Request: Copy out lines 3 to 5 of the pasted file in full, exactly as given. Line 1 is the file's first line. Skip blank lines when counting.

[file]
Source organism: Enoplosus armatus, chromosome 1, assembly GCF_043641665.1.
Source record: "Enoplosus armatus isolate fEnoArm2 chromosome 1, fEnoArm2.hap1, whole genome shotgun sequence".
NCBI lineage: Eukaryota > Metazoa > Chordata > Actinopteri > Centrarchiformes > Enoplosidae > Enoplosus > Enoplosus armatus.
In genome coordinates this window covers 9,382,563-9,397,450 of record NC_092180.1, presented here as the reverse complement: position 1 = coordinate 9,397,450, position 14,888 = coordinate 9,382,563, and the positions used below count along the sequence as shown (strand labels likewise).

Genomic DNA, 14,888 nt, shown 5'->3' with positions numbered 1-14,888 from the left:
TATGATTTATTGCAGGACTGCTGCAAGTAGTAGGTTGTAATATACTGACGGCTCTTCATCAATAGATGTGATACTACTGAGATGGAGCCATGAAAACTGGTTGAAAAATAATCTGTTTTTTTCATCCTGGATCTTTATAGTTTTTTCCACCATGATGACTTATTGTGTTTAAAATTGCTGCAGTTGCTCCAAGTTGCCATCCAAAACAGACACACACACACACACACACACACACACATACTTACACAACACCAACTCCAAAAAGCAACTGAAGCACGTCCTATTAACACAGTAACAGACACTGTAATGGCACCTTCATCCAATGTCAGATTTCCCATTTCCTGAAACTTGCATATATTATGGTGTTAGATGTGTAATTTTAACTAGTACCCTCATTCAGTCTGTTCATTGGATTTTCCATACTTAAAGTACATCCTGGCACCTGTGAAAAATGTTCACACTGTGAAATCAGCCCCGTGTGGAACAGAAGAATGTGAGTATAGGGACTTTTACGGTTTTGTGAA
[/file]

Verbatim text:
NCBI lineage: Eukaryota > Metazoa > Chordata > Actinopteri > Centrarchiformes > Enoplosidae > Enoplosus > Enoplosus armatus.
In genome coordinates this window covers 9,382,563-9,397,450 of record NC_092180.1, presented here as the reverse complement: position 1 = coordinate 9,397,450, position 14,888 = coordinate 9,382,563, and the positions used below count along the sequence as shown (strand labels likewise).

Genomic DNA, 14,888 nt, shown 5'->3' with positions numbered 1-14,888 from the left: